Friday, August 21, 2009

Morning Edition

I remember senior year of high school, my economics teacher, Ms. Critz, in an attempt to introduce us to the exactness of economics, gave us the following assignment: based on our morning routine—considering all of the factors of teeth brushing, breakfast eating, and commuting—what was the absolute latest time we needed to wake up in the morning to make it to school on time? I believe my answer was one of the latest times in the class.

When it comes down to getting up in the morning, everything comes down to one simple opportunity cost decision: I could get up earlier, or I could sleep. I choose the latter almost always. Sleep trumps coffee, so I rarely drink it. Sleep trumps showering, so I have to do it the night before. Sleep trumps lesson-planning, so I sometimes have to wing it for the day.

I wish I needed coffee a little more. It would help make me an early riser, I think. I love coffee, particularly in the morning, but I rarely get around to drinking it here. As much as I’m a night owl, I’ve always appreciated the freshness of the morning: the dew’s reflection of the sun, the crisp cool air, breakfast. On my NPR podcasts they occasionally play the theme music to “Morning Edition,” and even that hits the spot. But part of the allure of these pleasures comes from how rarely I experience them.

Part of the disincentive of waking up early in Samoa is morning barely feels like morning. It gets hot so early, waking up at 7:00 a.m. feels like waking up in the middle of the day after a particularly long nap. It’s already sunny and hot and bright. So my reaction to this is I may as well get up later because it’s going to be the same either way. Samoa’s reaction tends to be the opposite; many households tend to wake before dawn to start morning rituals.

On the morning we arrived in country, we got out of the airport somewhere around 6:30 a.m., and the road was packed with buses full of people. No one wants to work in the middle of the day when it’s hot as hell, so people tend to head to work earlier, which means they get up even earlier. Living in the host village, my family would wake up and blare the radio starting well before dawn. I’m a deep sleeper. I could take it, but there’s only so much remixed Akon one can sleep through.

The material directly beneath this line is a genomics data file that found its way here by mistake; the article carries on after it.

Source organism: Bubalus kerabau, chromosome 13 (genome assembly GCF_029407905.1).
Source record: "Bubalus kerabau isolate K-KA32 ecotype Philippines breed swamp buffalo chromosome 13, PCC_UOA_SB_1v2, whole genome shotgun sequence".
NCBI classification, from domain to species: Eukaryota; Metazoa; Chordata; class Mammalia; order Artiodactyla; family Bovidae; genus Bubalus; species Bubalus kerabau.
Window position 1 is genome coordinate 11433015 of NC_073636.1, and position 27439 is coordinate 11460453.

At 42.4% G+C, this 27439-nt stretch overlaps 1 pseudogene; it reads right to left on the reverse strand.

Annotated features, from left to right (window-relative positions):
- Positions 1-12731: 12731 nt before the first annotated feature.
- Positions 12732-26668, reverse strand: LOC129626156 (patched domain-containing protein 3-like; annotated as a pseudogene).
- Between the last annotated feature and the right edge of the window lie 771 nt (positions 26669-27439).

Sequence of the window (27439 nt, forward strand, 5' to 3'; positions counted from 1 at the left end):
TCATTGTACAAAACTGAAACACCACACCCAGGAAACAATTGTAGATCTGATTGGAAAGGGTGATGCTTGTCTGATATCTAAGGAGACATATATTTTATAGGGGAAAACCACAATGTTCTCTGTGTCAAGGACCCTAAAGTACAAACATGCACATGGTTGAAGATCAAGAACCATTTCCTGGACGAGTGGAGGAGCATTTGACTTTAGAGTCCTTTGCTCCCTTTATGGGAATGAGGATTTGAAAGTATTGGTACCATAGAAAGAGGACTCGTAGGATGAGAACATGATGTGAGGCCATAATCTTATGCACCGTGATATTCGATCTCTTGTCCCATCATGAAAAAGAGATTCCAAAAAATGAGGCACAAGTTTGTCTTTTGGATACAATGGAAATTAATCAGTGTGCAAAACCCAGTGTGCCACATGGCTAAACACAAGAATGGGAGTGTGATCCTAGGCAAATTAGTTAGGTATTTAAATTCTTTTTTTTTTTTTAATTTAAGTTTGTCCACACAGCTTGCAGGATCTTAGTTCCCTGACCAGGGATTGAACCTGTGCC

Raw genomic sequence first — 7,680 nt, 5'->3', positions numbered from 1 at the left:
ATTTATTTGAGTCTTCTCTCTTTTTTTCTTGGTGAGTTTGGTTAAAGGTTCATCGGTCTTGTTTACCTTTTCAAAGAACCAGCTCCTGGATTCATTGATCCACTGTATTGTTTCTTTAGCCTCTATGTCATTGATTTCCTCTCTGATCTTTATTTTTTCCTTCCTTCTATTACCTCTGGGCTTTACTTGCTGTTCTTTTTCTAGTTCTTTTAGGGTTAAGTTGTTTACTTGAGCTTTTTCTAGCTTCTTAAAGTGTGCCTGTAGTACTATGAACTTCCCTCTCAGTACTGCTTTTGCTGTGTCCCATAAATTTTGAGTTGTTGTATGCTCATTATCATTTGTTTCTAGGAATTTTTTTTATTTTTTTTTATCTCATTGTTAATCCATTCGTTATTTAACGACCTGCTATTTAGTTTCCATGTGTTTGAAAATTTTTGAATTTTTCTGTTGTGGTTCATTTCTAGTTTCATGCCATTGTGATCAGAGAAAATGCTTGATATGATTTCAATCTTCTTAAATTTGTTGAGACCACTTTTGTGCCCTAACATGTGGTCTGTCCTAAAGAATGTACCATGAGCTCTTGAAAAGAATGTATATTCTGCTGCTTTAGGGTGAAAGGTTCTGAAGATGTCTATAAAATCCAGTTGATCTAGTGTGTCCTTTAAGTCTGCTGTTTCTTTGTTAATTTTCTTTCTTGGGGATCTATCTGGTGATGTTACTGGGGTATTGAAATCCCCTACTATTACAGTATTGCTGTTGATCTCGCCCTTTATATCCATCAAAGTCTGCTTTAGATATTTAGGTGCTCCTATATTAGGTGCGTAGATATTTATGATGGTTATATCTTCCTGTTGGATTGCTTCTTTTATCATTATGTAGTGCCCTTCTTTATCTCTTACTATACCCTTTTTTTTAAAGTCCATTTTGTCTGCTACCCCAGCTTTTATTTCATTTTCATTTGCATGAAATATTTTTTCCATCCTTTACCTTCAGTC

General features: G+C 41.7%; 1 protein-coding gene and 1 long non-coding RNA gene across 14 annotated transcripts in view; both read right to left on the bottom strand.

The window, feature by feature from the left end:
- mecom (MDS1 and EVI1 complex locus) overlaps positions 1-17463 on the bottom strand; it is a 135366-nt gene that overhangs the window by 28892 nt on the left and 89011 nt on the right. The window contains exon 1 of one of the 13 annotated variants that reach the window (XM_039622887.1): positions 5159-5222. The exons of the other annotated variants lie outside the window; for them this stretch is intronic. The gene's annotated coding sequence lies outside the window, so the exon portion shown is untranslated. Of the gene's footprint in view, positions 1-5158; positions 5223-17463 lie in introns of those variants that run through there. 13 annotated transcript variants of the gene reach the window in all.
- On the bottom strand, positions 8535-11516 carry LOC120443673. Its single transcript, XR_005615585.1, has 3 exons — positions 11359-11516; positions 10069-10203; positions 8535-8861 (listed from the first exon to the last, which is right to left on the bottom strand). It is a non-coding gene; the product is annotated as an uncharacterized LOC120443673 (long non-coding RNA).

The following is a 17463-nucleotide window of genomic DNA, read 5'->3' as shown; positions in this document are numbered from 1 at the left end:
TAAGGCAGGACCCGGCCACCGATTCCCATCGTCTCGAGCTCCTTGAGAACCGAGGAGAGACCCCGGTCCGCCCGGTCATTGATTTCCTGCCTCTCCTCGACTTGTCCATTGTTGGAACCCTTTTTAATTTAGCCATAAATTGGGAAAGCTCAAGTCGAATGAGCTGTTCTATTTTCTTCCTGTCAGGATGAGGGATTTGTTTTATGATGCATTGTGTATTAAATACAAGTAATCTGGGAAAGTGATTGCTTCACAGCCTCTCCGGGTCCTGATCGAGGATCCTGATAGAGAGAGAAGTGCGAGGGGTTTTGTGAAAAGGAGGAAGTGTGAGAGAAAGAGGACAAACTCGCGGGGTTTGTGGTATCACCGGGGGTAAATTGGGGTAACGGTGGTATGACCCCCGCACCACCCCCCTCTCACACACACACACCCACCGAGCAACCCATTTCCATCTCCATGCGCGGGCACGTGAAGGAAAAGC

Now that I’m at school, back in the swing of a somewhat normal job, I’m back to the Ms. Critz plan of sleeping until I absolutely have to get up. This means such a late start that I can almost always hear students out my window by the time I get out of bed. I sometimes hear the bell ring for homeroom while I’m brushing my teeth Getting ready for the day is the same whirlwind it’s always been, scrambling to take care of hygiene and madly packing for the day before sprinting out the door.

But I’ve never been late to first period. And after 27 years I’ve begun to master the whirlwind. I do miss coffee though—just not enough to do anything about it.

I hope you’re up. Pictures below.

We talked about peripheral devices in my 9.5 class. My camera is a peripheral device. So I took their picture.

This kid was using his pen as a straight-edge to draw the diagram I drew on the board, which is shown below.

No straight-edge is going to help de-mystify this mess, kiddo.


Anna said...

ha that drawing is awesome. :)

Ulimasao said...

Hey Matt,
Enjoy hearing about your experiences. Wish I was there for the Teuila Festival.
The Samoan Tourism Calendar usually has events printed on it.
There is usually fire dancing competitions and Tattooing demonstrations.
Ia manuia lou vaiaso.